Director: Howard Hawks
Writers: Jules Furthman and Leigh Brackett
Stars: John Wayne, Dean Martin, Angie Dickinson, Ricky Nelson and Walter Brennan
Synopsis: When gunslinger Joe Burdette (Claude Akins) kills a man in a saloon, Sheriff John T. Chance (John Wayne) arrests him with the aid of the town drunk, Dude (Dean Martin). Before long, Burdette’s brother, Nathan (John Russell), comes around, indicating that he’s prepared to bust his brother out of jail if necessary
The French New Wave pushed cinema forward as an art form and helped to turn genre-deconstructing films into commercial fare. Directors like François Truffaut and Jean-Luc Godard were open about their reverence for Hollywood genre films and appreciation of the subversive qualities of a film like Douglas Sirk’s All That Heaven Allows (1955). These views were considered groundbreaking at the time and, while working as critics for Cahiers du Cinema, Truffaut and Godard pushed back against the traditional ideas that had been set out by critics such as Bosley Crowther. They sought to elevate ‘trash’ into high art and challenge the perception of certain genre tropes. When they, and their fellow New Wave directors, began to make films themselves, they included obvious homages to the works of Hollywood directors that they admired and produced films that felt like essay-style analyses of those classics. Films became more and more self conscious about the fact that they were commenting on genre conventions and aiming to serve as a feature length piece of criticism that happens to resemble a generic horror movie.
Rio Bravo (1959) is one of the mainstream blockbusters of the 1950s that had a profound impact on Godard’s view of filmmaking. He wrote that Paul Javal, the protagonist of Contempt (1963), wanted to emulate one of the characters in Rio Bravo, and aimed to capture a Hawksian sense of minimalism and understatement.
When you become aware of the film’s historical significance, it does take on a patina of respectability that it might not have otherwise possessed. On its surface, this has most of the ingredients of a typical John Wayne vehicle and isn’t all that unique. In fact, I’ve been informed by others that El Dorado (1966) and Rio Lobo (1970) are essentially remakes of Rio Bravo. I think it gains a sense of specificity from the fact that this film mostly exists as an excuse to see a group of men sit around and chew the fat. The threat of violence always looms over them and there is an eventual shootout, but the real meat of the story involves male bonding and philosophical debate.
Wayne portrays Sheriff John T. Chance, a morally upstanding individual who is desperate to protect the citizens of the small town that he polices. He arrests outlaw Joe Burdette (Claude Akins) for murdering a man in cold blood, and has him locked up in the local prison. This arrest causes problems for Chance because Burdette’s brother Nathan (John Russell) is a powerful gunslinger who decides to break his brother out of jail when he learns about what Chance has done. Most of the townsfolk feel threatened by Nathan’s presence, but Chance is determined to uphold the principles of the law and prevent the Burdettes from getting away with a serious crime. He is assisted by Dude (Dean Martin), a self-hating drunk, and puts up a fight against cowboys who are far more powerful than him.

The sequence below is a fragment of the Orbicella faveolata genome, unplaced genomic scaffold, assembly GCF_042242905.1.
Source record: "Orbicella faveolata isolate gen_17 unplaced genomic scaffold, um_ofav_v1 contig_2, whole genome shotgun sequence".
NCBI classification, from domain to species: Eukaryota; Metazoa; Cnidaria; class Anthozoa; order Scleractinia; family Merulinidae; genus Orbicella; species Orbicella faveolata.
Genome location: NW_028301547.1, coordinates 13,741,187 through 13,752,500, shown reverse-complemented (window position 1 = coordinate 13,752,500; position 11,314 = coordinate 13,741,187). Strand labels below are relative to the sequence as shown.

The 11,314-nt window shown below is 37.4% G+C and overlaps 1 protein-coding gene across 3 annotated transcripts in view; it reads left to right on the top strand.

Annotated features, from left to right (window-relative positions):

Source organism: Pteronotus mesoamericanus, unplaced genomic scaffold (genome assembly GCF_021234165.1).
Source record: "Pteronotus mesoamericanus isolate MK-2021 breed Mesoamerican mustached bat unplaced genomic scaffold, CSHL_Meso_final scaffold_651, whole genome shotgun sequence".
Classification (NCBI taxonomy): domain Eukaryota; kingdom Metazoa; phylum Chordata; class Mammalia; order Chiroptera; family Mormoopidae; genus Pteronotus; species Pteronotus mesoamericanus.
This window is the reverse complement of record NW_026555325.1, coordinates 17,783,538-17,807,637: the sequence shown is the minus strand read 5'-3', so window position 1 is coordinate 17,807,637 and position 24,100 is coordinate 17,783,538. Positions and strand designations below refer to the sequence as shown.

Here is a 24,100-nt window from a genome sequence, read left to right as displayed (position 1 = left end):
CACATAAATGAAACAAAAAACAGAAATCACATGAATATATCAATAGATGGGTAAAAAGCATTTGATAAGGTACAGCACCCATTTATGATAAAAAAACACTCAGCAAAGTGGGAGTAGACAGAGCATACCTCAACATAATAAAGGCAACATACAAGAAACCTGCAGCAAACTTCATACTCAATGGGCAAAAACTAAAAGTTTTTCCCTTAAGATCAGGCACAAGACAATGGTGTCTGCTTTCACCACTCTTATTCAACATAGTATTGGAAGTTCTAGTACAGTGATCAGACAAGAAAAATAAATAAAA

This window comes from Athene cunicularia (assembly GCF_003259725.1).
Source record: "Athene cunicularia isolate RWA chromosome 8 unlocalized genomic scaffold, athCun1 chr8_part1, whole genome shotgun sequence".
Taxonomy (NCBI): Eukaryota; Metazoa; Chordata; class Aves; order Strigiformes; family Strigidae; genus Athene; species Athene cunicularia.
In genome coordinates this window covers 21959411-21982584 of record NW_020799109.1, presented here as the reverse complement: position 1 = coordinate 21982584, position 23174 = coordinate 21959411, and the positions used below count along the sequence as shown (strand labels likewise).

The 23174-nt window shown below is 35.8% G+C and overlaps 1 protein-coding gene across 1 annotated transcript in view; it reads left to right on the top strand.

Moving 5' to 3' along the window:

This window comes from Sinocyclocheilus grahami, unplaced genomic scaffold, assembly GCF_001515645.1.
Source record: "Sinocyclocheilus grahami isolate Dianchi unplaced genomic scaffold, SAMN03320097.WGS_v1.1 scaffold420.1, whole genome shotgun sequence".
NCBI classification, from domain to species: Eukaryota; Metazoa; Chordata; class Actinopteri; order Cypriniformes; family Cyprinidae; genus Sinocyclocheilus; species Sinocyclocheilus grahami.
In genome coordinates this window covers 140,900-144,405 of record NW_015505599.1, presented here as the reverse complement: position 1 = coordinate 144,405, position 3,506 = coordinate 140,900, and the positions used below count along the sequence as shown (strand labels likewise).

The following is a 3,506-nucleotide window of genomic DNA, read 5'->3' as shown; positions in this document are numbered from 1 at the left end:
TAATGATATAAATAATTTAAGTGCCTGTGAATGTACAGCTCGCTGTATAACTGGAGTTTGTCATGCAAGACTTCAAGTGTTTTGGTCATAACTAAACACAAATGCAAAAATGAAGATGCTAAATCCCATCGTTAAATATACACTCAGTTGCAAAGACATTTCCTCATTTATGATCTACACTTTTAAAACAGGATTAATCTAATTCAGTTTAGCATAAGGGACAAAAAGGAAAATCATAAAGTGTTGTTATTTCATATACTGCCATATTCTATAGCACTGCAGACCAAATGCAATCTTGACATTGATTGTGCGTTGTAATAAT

For those who are fans of Hawks’s work, this will seem oddly similar to one of the screwball comedies that he made in the 1930s. I’m not saying that it has the zippy dialogue, fast pacing, or cannily modulated performances that were present in Bringing Up Baby (1938). I am simply trying to note that Hawks carries over a fascination with completely immoral, unrepentant characters and long, dialogue based scenes that are punctuated with short bursts of violence and action. This meant that I found this more interesting as an experiment of sorts. Can a Western properly function if it essentially functions as a chamber piece? The answer is complicated.
There were times when I was won over by the laidback, folksy charm of some of the chat. Yet I can’t help but feel as though this would have functioned better if the acting had been top notch. Wayne certainly has his defenders, and they argue that his screen presence and star power make up for his inability to transition between different emotions mid-scene. He had limited range and he speaks in an irritatingly monotone voice. He doesn’t provide the colorful characterisation that a Henry Fonda or a James Stewart might have brought to this project. If you’re going to make a film that’s mostly talk, surely you would want to hire a better actor to deliver all that dialogue. I kept feeling as though Wayne wasn’t quite conveying the gravity of certain statements that his character makes. All of this meant that the script, which might have been brilliant, wasn’t brought to the screen with the right amount of care and attention. I don’t care how big of a star Wayne was; he was never much of a thespian.
I think that it gains some power from the fact that Hawks’s direction is so unpretentious. It lacks the mannered quality that Godard would take on when he tried to produce homages to his work. There is an offhandedness to the way that this comes across that gives it more charm than other great Westerns of the period. Shane (1953) eventually becomes ghastly because it was directed by somebody who seemed to think that they were better than the genre that they working in and sought to supposedly elevate the genre by creating something that’s overblown and portentous. Unlike George Stevens, Hawks is secure enough in his abilities to refrain from announcing his greatness to the audience.